Strike a Pose

The 21st edition of the Seattle Lesbian and Gay Film Festival begins with a new name: TWIST: Seattle Queer Film Festival, which better reflects the varied forms of storytelling that characterize the event, from films to panel discussions to art exhibits. Fittingly, it also better represents festival subjects and participants who defy strict gender identity labels.

This year’s motion picture slate includes documentaries, short films, archival releases—like Cheryl Dunye’s biting Watermelon Woman—and animated features, like Stranger Genius nominee Clyde Petersen’s stop-motion road trip movie Torrey Pines, the opening night film.

In Petersen’s amusing and sometimes alarming autobiographical debut, which screens with live music and Foley, a teenager’s imagination helps them to navigate the vicissitudes of school, family, and same-sex attraction. Music and sound effects take the place of dialogue as adults (including Petersen’s schizophrenic mother) babble nonsensically, while kids communicate through physical gestures and facial expressions. Escape comes in the form of cats, stuffed animals, Star Trek: The Next Generation, and the soaring voice of Whitney Houston.

The wealth of real-world detail provides a link with films like Ester Gould and Reijer Zwaan’s touching Strike a Pose featuring six dancers from Madonna’s 1990 Blond Ambition tour. The iconic tour featured Catholic Church–baiting imagery (they took the bait) and cabaret-dominatrix outfits from designer Jean-Paul Gaultier (including that infamous conical bra) that found their way into Alek Keshishian’s resulting concert film, Truth or Dare, which showcased Madonna’s dancers—mostly gay men of color, who appeared to own their sexuality as much as she did.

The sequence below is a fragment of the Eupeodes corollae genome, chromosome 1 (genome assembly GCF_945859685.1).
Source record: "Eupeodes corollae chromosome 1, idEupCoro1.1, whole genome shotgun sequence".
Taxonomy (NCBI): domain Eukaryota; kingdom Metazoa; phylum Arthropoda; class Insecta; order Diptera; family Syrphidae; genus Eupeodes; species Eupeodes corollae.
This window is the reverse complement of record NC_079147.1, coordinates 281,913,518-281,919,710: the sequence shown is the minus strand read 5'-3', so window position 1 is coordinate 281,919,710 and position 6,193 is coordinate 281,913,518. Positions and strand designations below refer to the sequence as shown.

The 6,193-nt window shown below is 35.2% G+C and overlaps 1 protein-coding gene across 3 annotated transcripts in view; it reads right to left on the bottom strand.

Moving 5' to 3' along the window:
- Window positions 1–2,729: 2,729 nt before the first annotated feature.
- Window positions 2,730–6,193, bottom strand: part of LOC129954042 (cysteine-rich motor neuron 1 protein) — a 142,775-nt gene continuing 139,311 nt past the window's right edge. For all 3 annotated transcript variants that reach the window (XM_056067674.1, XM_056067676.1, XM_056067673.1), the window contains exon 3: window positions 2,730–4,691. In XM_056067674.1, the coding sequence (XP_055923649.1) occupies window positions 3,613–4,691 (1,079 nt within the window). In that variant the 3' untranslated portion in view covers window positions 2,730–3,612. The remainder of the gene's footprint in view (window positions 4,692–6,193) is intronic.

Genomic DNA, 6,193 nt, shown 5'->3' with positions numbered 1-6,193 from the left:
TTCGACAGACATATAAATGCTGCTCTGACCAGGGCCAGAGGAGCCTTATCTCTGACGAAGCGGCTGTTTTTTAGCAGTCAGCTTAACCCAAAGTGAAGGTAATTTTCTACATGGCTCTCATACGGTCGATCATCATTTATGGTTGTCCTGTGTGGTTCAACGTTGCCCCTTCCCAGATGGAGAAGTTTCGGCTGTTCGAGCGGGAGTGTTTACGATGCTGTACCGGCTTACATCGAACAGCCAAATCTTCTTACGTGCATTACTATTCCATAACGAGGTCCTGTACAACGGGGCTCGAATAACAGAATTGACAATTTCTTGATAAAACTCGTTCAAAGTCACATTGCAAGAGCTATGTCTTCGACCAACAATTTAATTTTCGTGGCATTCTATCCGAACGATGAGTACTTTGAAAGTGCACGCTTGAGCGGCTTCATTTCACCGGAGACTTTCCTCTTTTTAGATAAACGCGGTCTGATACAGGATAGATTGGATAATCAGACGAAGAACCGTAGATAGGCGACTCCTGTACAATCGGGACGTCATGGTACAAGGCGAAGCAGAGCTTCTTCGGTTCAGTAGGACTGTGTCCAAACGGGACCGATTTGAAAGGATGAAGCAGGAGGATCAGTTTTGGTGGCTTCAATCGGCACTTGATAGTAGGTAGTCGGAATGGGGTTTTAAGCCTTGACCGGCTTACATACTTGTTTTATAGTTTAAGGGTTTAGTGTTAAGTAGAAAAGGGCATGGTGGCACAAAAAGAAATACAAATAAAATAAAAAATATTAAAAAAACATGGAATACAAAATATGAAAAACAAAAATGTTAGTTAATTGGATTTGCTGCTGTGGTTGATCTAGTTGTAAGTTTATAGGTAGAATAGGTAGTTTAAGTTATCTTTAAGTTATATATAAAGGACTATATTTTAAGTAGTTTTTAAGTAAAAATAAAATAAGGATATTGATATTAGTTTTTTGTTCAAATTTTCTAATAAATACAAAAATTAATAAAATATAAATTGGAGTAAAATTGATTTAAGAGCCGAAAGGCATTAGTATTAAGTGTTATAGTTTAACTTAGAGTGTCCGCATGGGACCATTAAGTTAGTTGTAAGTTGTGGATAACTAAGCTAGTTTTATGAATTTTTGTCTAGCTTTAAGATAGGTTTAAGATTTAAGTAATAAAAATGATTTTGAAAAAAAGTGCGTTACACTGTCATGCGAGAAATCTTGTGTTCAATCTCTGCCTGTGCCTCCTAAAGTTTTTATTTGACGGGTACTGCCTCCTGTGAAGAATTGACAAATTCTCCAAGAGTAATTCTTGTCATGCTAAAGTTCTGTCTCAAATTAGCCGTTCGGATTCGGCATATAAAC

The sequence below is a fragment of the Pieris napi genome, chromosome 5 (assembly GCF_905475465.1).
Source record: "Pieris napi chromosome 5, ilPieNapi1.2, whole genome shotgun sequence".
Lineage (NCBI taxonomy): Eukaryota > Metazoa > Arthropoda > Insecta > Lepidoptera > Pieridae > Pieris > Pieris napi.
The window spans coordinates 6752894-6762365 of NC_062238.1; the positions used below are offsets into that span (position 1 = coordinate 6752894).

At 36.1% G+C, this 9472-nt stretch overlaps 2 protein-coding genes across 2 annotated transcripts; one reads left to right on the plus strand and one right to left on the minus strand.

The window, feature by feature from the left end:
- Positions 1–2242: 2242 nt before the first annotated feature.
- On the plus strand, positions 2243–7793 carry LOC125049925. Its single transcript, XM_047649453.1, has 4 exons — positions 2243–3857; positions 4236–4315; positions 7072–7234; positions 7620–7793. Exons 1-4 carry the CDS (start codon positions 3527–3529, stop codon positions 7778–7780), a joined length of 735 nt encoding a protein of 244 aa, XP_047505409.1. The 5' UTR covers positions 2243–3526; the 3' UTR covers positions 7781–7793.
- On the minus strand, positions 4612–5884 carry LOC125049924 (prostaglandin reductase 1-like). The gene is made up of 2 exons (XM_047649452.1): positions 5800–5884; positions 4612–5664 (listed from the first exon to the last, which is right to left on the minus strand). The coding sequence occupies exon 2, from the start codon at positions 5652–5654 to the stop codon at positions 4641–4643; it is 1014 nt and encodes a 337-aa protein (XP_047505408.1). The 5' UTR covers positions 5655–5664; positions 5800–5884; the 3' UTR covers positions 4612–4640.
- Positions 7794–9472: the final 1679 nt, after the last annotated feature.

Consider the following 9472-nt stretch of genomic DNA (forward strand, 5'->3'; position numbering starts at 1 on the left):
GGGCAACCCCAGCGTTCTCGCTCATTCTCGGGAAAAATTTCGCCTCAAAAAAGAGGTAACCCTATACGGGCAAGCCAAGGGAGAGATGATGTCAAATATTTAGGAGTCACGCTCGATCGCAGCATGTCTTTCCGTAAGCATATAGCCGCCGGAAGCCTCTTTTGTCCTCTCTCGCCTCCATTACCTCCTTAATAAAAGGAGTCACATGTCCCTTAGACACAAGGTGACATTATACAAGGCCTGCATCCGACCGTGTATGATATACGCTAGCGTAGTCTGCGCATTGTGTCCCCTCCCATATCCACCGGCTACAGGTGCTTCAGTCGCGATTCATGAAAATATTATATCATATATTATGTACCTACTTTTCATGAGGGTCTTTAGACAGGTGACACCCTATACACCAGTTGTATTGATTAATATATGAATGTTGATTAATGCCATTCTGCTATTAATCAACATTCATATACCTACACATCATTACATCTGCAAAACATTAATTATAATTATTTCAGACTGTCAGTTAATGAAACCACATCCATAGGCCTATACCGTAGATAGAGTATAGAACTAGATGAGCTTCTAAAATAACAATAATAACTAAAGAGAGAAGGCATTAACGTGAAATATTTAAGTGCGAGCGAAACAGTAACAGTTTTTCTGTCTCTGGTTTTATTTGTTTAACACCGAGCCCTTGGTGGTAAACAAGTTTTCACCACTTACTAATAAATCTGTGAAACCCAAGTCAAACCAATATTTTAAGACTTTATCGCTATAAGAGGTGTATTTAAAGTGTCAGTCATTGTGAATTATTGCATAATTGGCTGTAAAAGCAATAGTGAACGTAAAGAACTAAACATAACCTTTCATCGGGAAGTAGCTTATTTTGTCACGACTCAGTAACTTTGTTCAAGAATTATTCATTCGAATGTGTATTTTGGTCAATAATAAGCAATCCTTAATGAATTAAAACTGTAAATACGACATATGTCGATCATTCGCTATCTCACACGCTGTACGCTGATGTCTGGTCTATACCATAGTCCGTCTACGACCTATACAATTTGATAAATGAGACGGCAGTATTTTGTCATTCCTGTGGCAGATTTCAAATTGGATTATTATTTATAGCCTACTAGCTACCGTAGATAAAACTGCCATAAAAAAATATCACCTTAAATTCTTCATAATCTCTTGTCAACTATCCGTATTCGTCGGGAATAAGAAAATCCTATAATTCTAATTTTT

Dancer Carlton remembers receiving a call from Madonna informing him that he got the gig. Oliver, who is straight, broke into tears when he got the call. He recalls that he “went from being homophobic to loving everybody.” They still receive letters from young gay men who took inspiration from their openness, but the years afterward haven’t been easy. If the first half of the film is a celebration, the second touches on addiction, homelessness, lawsuits, and HIV, but these men are still standing—and dancing. You may come away with mixed feelings about Madonna, who outed people before they were ready, but the impact of the tour is undeniable.

Other notable films include Pushing Dead, a sweetly surreal comedy with Psych’s James Roday about life with HIV, Women Who Kill, a deadpan psychological thriller about a podcaster (director Ingrid Jungermann) whose interest in serial killers gets out of hand, and a conversation with Rose Troche (Go Fish, The L Word), a key figure in the New Queer Cinema movement.